I recently picked up a used book on nature-inspired mixed-media art techniques. It is a beautiful book with gorgeous illustrations and photographs of various ideas for mixed media arts and crafts, and I fell in love with the many examples centered around bird and butterfly motifs. The book had some terrific tips for gathering botanicals and sea shells for various displays and arrangements, but I was horrified when I turned to the chapter on gathering birds’ nests. I thought I had read somewhere that this was illegal.
The book commented, “Winter is the only time of year to ever remove a nest from its natural surroundings. Only in the winter months can you be sure that the birds have abandoned the dwelling and that you aren’t disrupting any nesting activities.” The book also went on to explain that it is against the law to take, damage, or destroy the nest of any wild bird while it is in use or being built.
I was relieved to read this last clarification, but still I was disturbed by the thought of collecting nests. So, I did what I do best… researched the subject on line. Here’s what US Fish and Wildlife Services says…
“Most bird nests are protected under the Migratory Bird Treaty Act of 1918 (MBTA). This law says: No person may take (kill), possess, import, export, transport, sell, purchase, barter, or offer for sale, any migratory bird, or the parts, nests, or eggs of such bird except as may be permitted under the terms of a valid permit… It is also illegal for anyone to keep a nest they take out of a tree or find on the ground unless they have a permit issued by the U.S. Fish and Wildlife Service (USFWS).”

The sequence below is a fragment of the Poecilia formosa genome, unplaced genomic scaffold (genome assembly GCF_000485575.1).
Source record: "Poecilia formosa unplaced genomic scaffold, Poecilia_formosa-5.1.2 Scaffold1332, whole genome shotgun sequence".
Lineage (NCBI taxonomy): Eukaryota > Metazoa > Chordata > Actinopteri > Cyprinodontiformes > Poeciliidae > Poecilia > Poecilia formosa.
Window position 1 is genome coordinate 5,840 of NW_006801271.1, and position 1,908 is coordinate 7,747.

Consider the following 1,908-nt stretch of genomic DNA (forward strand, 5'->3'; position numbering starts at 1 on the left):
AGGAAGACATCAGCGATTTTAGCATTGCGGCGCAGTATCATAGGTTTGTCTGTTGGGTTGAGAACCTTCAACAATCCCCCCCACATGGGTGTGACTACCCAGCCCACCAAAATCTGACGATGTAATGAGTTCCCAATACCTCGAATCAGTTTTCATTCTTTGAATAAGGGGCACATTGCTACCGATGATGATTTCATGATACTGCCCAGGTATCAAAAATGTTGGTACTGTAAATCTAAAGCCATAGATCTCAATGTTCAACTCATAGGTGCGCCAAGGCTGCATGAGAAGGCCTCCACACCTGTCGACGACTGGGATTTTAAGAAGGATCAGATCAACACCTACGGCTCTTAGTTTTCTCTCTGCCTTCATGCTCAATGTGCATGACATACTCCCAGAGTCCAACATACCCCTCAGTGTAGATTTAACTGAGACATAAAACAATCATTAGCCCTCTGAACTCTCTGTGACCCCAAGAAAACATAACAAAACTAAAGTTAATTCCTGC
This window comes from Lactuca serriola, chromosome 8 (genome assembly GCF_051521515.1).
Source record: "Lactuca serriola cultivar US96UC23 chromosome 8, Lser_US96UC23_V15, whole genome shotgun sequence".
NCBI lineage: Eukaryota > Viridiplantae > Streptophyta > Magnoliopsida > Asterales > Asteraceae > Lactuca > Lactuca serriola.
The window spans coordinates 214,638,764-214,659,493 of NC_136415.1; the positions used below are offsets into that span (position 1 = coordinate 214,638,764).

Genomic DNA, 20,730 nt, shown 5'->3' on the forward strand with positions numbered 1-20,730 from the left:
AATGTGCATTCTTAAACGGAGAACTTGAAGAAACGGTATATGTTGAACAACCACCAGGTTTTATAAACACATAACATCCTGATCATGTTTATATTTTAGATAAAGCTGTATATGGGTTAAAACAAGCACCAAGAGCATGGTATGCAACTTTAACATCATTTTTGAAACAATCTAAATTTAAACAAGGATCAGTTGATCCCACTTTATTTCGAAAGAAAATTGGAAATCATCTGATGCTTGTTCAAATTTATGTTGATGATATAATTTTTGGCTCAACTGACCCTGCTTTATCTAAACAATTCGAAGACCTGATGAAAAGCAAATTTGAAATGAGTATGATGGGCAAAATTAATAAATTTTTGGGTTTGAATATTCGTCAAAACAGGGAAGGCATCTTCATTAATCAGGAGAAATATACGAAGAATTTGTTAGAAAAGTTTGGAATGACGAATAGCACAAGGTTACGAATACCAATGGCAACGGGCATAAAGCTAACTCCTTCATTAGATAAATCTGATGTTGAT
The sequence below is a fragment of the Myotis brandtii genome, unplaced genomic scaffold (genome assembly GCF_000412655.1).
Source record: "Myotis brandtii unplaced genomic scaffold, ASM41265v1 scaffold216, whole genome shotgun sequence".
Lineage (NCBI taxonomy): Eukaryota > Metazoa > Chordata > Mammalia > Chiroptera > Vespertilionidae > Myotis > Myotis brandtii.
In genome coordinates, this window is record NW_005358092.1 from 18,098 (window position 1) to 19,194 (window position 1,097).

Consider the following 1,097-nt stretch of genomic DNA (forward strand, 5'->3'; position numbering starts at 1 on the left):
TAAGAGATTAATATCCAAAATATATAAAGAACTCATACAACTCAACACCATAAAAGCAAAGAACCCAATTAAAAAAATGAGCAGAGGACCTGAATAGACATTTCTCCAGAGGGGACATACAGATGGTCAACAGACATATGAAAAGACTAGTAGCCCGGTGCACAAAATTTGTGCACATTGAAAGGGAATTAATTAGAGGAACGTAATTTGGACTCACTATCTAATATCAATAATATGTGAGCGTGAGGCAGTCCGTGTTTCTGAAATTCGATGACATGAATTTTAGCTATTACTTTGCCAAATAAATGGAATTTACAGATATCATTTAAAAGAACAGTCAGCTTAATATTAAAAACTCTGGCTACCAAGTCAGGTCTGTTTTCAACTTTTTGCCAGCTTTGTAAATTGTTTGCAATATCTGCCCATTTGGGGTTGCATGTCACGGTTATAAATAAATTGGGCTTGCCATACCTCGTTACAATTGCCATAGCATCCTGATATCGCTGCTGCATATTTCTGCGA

I continued my online research and found numerous stories about how people had faced federal charges for removing or disturbing birds’ nests, with penalties ranging between $3,000 and $25,000. Wow!
Last Saturday I had a chance to visit the Wildlife Rescue Center at the Rio Grande Nature Center in Albuquerque, and I took a picture of the various birds’ nests they had on display in their enclosed cabinet. I asked about the nests, and Sarah explained that their organization had the special permit issued by the U.S. Fish and Wildlife Service for their collection of nests. She confirmed what I had uncovered in my research about the permits and it made sense that an organization that rescues and cares for over 2000 birds annually, including eggs, would also collect nests.
During my research I also read that birds NOT protected under the Migratory Bird Treaty Act include House Sparrows, European Starlings, Domestic Pigeon or Rock Doves, Monk parakeets, Eurasian Collared Doves, and Canada Geese. Good to know, but then I have to ask myself: do I know enough about birds and their nests to identify one species’ nest from another?
I continue to be inspired by the book I purchased and, knowing what I now know after all my research, I’ve decided to refrain from collecting birds’ nests OF ANY KIND, and instead will use my trusty camera to “collect” them photographically.
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